"All of us, irrespective of whichever religion we profess, have a moral and religious responsibility to shape an ethic of care for the Earth, which is our shared home. A common commitment to creation by people of different religious traditions can offer real hope for the future of life on Earth," he said.
One of the clearest interreligious connections brought about by Laudato Si' was in its drafting and release.
Throughout its writing, the Vatican was in communication with the Orthodox Church and Ecumenical Patriarch Bartholomew, said the Rev. John Chryssavgis, archdeacon of the Ecumenical Patriarchate, who for decades has worked closely with Bartholomew.
Laudato Si' was groundbreaking, Chryssavgis said, in that it was the first papal encyclical to prominently and extensively refer to teachings of an Orthodox prelate, specifically Bartholomew, known as "the Green Patriarch."
Many don't realize, Chryssavgis added, that when the text debuted in June 2015 at a Vatican ceremony, it was released jointly by Cardinal Peter Turkson and Metropolitan John of Pergamon, another unprecedented moment.
This closeness between the two churches exhibited with Laudato Si' meant the papal encyclical was anticipated not only from an ecological perspective, "but also in the context of inter-Christian openness" and communion, Chryssavgis said.
"I believe that it is hardly fortuitous, but indeed quite providential, that these two bishops are leading their respective communions at this critical moment," he said.
The Catholic-Orthodox connection wasn't the only one brought by the encyclical. Before Laudato Si' was issued, the pope met with a group of Buddhists with whom he shared the essence of the text. At the same time, the pope also stressed the importance of fraternity.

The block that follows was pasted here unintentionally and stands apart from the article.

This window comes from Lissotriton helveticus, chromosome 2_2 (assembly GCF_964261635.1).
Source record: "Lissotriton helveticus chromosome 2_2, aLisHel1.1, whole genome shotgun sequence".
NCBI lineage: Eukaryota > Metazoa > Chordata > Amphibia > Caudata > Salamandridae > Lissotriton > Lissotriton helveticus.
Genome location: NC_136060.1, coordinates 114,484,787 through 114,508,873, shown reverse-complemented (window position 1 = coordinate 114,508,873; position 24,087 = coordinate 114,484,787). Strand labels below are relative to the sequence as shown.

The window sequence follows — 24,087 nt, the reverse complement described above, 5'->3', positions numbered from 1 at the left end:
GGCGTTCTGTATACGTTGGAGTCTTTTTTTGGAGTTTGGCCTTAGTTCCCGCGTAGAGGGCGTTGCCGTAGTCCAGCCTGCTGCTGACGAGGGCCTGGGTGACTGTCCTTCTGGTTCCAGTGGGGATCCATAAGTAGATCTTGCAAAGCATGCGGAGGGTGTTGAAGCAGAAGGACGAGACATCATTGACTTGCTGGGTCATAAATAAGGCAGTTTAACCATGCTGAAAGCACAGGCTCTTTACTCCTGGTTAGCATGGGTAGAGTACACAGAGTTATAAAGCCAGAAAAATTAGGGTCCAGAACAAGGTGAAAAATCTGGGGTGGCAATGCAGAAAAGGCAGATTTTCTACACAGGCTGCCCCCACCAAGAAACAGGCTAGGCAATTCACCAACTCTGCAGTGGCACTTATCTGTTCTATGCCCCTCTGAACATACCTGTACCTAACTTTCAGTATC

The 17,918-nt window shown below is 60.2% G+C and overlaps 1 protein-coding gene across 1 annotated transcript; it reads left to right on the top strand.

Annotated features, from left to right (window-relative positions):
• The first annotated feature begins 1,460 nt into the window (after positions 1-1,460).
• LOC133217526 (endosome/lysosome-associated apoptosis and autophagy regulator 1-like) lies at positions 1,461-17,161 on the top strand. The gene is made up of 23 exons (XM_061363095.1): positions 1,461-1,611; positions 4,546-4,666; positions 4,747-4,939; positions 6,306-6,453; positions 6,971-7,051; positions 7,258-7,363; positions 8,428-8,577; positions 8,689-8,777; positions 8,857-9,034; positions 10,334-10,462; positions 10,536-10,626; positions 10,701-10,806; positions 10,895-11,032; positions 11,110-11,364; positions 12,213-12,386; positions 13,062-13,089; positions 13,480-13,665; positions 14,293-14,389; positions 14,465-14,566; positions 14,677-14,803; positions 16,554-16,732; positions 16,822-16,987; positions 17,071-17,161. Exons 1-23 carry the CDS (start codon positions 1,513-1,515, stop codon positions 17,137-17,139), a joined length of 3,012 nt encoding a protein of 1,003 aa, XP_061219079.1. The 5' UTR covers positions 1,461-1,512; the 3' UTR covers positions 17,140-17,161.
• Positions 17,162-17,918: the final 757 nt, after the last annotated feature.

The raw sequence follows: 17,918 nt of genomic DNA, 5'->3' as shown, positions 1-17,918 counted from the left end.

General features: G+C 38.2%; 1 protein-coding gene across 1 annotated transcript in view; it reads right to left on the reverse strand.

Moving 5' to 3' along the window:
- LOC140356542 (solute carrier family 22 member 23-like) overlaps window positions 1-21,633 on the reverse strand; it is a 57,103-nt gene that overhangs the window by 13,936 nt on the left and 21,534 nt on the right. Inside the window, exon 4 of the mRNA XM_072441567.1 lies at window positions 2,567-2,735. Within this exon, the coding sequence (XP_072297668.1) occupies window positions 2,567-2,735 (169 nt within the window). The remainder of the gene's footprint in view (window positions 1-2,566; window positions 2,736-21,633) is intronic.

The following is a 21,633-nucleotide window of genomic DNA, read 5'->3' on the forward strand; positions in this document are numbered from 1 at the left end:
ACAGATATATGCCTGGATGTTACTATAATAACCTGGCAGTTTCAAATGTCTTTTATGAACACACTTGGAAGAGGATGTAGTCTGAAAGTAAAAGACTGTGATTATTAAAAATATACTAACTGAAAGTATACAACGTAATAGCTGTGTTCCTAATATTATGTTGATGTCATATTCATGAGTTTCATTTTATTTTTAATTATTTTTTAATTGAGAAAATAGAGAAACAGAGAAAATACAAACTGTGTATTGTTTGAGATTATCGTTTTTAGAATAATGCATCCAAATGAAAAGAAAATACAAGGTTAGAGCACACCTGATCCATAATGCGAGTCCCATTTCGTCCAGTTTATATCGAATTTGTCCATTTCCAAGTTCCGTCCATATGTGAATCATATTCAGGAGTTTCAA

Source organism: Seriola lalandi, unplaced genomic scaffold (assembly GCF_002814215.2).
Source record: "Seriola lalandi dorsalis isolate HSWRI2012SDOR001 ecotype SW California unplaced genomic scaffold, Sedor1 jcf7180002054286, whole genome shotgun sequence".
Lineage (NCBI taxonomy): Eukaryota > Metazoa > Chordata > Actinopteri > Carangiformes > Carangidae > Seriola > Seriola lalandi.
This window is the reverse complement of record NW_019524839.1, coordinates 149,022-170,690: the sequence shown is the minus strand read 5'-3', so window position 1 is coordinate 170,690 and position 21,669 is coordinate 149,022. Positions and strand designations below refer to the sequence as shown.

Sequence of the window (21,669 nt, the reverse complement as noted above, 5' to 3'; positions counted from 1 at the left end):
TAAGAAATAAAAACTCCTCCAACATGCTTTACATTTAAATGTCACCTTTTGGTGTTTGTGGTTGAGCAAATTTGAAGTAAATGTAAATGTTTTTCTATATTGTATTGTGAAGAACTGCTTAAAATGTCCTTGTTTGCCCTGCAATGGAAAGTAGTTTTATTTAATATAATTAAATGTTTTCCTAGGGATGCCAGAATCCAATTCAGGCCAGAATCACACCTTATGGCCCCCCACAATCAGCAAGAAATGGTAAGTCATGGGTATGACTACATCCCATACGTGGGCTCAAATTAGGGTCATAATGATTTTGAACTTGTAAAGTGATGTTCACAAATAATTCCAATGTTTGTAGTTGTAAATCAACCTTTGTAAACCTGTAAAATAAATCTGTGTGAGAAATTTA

"That nothing can be accomplished without the spirit of fraternity," meeting participant Kyoichi Sugino, deputy secretary general of Religions for Peace, said of the pope's message.
After Laudato Si' was issued, leaders in Buddhist, Hindu and Islamic traditions also issued their own declarations on the religious imperatives for the world to address climate change and ecological issues. Together, they delivered a powerful cross-religious message to world leaders ahead of the United Nations climate summit, COP 21, in December 2015, where the Paris Agreement was adopted. The encyclical has been credited as pivotal in achieving that accord among nearly 200 nations.
Others at the conference described how Catholic teachings on ecology in Laudato Si' mirror those of other traditions. Vasudha Narayanan, a Hindu professor at the University of Florida, said she has used the teachings of 11th-century South Indian philosopher Ramanuja to understand the pope's encyclical, which she called "literally and figuratively groundbreaking."
Muhammad Faruque, a visiting assistant professor at the University of Cincinnati, said Laudato Si' resonates deeply with a number of Islamic perspectives. He described the idea of the "great chain of consciousness," wherein everything in nature is consciousness and all levels of reality in nature are interconnected.